For me, in the Netherlands, the best known and geographically closest example of such a garment is the kilt. And I would guess that might be the best-known example for most of you. 

The kilt is an unquestionably masculine garment with many devotees, not just in Scotland. Any quick google search will give you lots of pictures and lots of instructions for sewing a kilt (for general information on the subject, this site is a great starting point). 
If you've seen the episode in the last season of Great British Sewing Bee in which they had to make kilts, you may remember how the very nature of the kilt (made, as it is, from an uncut piece of, usually tartan, cloth) makes it nearly impossible to a woman's body. In fact, although you can buy lots of kilt-inspired women's skirts they are never constructed like true kilts. 

I think we all know kilts are not skirts. This traditional Scottish garment is, at least in common romantic fantasy, imbued with the raw masculine power of Europe's last noble savages: The Highlanders.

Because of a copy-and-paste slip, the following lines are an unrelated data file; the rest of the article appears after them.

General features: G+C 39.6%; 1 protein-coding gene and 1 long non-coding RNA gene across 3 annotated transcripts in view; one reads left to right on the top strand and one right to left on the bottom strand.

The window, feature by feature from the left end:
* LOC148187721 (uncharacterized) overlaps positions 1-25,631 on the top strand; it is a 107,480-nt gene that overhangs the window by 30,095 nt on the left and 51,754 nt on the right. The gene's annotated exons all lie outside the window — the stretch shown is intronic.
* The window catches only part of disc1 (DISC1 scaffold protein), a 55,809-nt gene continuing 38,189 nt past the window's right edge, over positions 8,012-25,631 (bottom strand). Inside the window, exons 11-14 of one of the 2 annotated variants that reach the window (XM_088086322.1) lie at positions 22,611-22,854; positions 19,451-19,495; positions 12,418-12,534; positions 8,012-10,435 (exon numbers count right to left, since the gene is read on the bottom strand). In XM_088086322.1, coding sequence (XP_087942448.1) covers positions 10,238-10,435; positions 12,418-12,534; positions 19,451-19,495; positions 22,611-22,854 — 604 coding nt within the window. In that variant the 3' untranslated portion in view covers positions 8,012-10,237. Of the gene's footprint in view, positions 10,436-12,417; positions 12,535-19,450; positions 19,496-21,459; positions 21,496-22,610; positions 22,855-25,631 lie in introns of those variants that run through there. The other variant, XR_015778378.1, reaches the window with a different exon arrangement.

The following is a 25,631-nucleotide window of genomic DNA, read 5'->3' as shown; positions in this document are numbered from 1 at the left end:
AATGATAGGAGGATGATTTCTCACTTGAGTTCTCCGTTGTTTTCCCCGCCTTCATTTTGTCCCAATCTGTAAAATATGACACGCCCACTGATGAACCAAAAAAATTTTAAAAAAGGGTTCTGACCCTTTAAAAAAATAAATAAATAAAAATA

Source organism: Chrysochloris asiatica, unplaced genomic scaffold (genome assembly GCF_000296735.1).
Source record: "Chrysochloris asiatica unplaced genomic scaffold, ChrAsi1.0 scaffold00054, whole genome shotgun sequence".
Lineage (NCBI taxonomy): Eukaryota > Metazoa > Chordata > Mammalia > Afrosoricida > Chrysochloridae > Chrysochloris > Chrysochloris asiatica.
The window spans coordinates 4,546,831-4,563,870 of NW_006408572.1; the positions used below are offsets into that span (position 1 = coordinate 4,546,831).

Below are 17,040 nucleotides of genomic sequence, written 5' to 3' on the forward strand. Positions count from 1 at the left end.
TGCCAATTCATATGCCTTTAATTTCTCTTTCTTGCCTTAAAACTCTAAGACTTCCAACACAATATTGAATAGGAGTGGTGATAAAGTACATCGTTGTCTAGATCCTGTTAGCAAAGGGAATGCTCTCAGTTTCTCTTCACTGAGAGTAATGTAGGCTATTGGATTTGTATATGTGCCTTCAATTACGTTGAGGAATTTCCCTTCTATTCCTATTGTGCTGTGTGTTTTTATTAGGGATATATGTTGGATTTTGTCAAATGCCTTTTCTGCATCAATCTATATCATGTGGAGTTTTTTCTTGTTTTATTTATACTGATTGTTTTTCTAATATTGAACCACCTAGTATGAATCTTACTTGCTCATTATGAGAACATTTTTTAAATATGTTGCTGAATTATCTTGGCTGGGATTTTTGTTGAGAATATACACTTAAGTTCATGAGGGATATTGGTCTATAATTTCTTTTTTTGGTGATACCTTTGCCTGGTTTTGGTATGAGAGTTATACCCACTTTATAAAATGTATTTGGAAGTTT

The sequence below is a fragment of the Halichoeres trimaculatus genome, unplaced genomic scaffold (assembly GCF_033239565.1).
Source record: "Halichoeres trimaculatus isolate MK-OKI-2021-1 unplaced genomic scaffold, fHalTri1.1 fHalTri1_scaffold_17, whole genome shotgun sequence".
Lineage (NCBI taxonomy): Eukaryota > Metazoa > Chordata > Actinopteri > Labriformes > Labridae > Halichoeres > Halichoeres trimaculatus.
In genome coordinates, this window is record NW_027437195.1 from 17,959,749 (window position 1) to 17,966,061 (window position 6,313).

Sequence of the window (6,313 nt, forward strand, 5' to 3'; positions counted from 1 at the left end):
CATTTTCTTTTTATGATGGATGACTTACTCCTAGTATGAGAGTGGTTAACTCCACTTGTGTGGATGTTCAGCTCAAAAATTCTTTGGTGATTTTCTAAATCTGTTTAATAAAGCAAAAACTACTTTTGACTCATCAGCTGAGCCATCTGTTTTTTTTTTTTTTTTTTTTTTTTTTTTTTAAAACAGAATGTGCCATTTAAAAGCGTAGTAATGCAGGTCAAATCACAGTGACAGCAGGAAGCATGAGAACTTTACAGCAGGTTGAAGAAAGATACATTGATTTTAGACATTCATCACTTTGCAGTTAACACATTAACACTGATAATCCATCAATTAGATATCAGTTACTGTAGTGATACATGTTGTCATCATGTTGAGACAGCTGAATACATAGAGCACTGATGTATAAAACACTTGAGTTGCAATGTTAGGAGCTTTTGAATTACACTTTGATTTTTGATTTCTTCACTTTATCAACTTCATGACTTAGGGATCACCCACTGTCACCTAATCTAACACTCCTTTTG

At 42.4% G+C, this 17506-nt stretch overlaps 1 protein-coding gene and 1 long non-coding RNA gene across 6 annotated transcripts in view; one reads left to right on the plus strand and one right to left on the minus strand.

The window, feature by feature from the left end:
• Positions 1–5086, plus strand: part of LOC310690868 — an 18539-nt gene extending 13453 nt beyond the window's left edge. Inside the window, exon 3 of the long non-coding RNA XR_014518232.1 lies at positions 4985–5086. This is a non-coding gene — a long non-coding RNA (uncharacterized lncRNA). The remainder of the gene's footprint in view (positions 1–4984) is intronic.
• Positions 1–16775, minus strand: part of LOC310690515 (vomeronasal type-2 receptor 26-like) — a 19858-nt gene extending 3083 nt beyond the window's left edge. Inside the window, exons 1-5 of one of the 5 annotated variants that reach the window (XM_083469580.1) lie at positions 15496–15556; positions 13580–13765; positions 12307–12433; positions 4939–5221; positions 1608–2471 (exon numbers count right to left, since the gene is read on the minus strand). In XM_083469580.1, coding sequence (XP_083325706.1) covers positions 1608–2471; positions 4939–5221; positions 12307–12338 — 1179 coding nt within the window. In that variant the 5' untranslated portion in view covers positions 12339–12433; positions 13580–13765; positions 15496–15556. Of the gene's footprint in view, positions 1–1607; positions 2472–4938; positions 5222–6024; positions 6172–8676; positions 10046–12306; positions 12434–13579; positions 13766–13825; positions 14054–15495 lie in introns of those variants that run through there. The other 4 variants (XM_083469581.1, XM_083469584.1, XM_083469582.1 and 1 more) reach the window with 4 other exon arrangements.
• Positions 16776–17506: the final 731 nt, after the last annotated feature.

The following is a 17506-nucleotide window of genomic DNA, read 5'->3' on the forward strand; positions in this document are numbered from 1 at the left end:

And it is interesting to see how versatile it can be. It can be worn in a very civilized way by male members of the British royal family to show their connection with Scotland but is equally at home as a symbol of non-conformism in the punk scene...
But of course, the real home of the kilt is in Scotland. I've spent enough time there to know that kilts are no longer every-day wear for the vast majority of men. However, lots of real Scots do still own a kilt and wear it for special occasions. And, based on what I've seen, they get to wear them enough to know how to move in such a garment.

Last year, when E and I were on holiday in Scotland, I insisted he would at least try on a kilt. Of course, I knew there's a vast difference between a real made-to-measure 100% wool kilt and the kilt-derived items sold to tourists.